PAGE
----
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cooking class

In spot on August 9, 2014 at 9:23 pm

we recently took a cajun cooking class at the cambridge school of culinary arts (thanks, grandma!) and it was a blast!

i would absolutely recommend it to anyone. there wasn’t a ton of “instruction,” per se, but the chef leading the course was very knowledgable and helpful and got people of all skill levels engaged in cooking.

besides eating all the great food we prepared, i think our favorite part was getting to spend an evening playing in a fully stocked industrial kitchen, with every tool and ingredient you’d want available.

i was assigned the muffuletta sandwich.

muffaletta

of course, cured meats aren’t usually in my diet, but the takeaway really was the filling you make with olives, anchovies, capers, celery, red pepper, lots of herbs and olive oil. definitely making that again and serving it over anything (especially fish!).

muffalettafilling

for those wondering about dietary restrictions, this particular class had no vegetarian dishes, but the majority were made with shrimp or crab (which don’t have faces!). the school does offer specifically vegetarian classes.

deep dish peach pie with crumble topping

In dessert on August 3, 2014 at 11:38 pm

so i made this. he was away for the weekend and i wanted to make sure he was good and glad to be home!

and it certainly lived up to expectations.

peachslabpieserved1

my only gripe – if it even reaches the level of “gripe” – is why isn’t this just a deep dish pie? the times calls it a slab pie. in my mind, a slab pie is shallow (this is quite deep, as you can see) and has a top crust.

in any case, you don’t care much what it’s called when you have sweet, spicy, fruity deliciousness in front of you.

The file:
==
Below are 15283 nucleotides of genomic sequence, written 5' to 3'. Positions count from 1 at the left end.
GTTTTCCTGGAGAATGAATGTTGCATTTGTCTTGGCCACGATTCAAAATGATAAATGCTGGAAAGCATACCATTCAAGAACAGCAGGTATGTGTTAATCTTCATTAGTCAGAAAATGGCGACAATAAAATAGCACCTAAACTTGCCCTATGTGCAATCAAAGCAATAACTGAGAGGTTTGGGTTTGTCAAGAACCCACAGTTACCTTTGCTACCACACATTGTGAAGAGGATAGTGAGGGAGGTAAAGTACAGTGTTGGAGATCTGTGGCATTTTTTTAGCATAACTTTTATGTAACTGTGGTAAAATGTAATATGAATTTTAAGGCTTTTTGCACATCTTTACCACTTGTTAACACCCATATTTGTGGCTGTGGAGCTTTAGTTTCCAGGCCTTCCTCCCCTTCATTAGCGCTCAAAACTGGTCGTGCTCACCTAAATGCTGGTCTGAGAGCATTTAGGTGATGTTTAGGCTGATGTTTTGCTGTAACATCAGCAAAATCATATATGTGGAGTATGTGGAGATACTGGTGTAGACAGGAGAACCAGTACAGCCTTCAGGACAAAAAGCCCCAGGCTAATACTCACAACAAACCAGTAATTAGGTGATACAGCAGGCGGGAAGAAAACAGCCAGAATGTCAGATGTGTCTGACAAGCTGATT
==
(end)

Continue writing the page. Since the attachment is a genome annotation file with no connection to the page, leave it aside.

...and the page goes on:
peachslabpieserved

the recipe is very simple. if you’re afraid of pies or pie crusts, you can absolutely do this recipe.

your food processor takes care of the crust part, and the rest is easy as pie. (sorry)

you don’t even need a pie dish! i made half a recipe – because even for someone who loves peach pie, 11-by-15 inches of pie is a lot of pie – and i used my 8-by-8 square glass baking dish. and even so it made a honkin’ lot of pie.

here are the steps, in pictures:

peachslabpiepeaches

look at those beauties

peachslabpieboiling

i decided to skin them because they weren’t organic. easiest way is to plop them in boiling water for a minute or so (i used the fork to rotate them instead boiling a huge pot of water) and then use a knife or vegetable peeler.

peachslabpieskinned

the crust comes together easily and then chills for an hour

peachslabpiemakingcrust

when you roll it out and pat it into the pan, it doesn’t even matter if you need to move some around and patch holes.

peachslabpiecrust

the filling is made yummier with lemon juice and nutmeg.

peachslabpiefilling

(look at that gorgeous new white bowl! it was a wedding present.)

the crumble topping has some dried ginger in it. and we’re ready for the oven.

peachslabpiereadyforoven

there will definitely be some left for breakfast.

peachslabpiebaked

fried polenta

In technique on July 16, 2014 at 1:31 am

polenta is great side dish or foundation to serve with a variety of sauces/glops. one of my favorite go-tos, of course, is white beans and tomatoes.

sometimes i make a pot of polenta and serve my glop on a puddle of it, or sometimes i fry up little cakes. sometimes i just slice the polenta tube that comes from the grocery store and go from there.

this time, i started from scratch. i cooked one cup of dry, coarse corn meal in 4 cups of boiling water, some salt and a glug of olive oil.

make sure you whisk it well at the beginning so you don’t get clumps.

when it was cooked, i took it off the heat and added a tablespoon of butter, about a 1/4 cup of grated parm and plenty of freshly ground black pepper.

spread it into a (very well greased!) jelly roll pan (that’s a cookie sheet with an edge) and let it cool.

polentachilled

when cool, cover with plastic wrap and chill.

when you’re ready to use it, cut squares or rectangles (or circles or hearts!) and fry up in a cast iron with a little oil.

instead of topping with glop, this time i put the polenta on top, because he always complains that the glop makes the crispy fried polenta soggy.

polentaserved

note: he also discovered that if you don’t want to go to the mess/trouble of frying it, you can drizzle with a little oil and put under the broiler in the toaster oven for a similar result.

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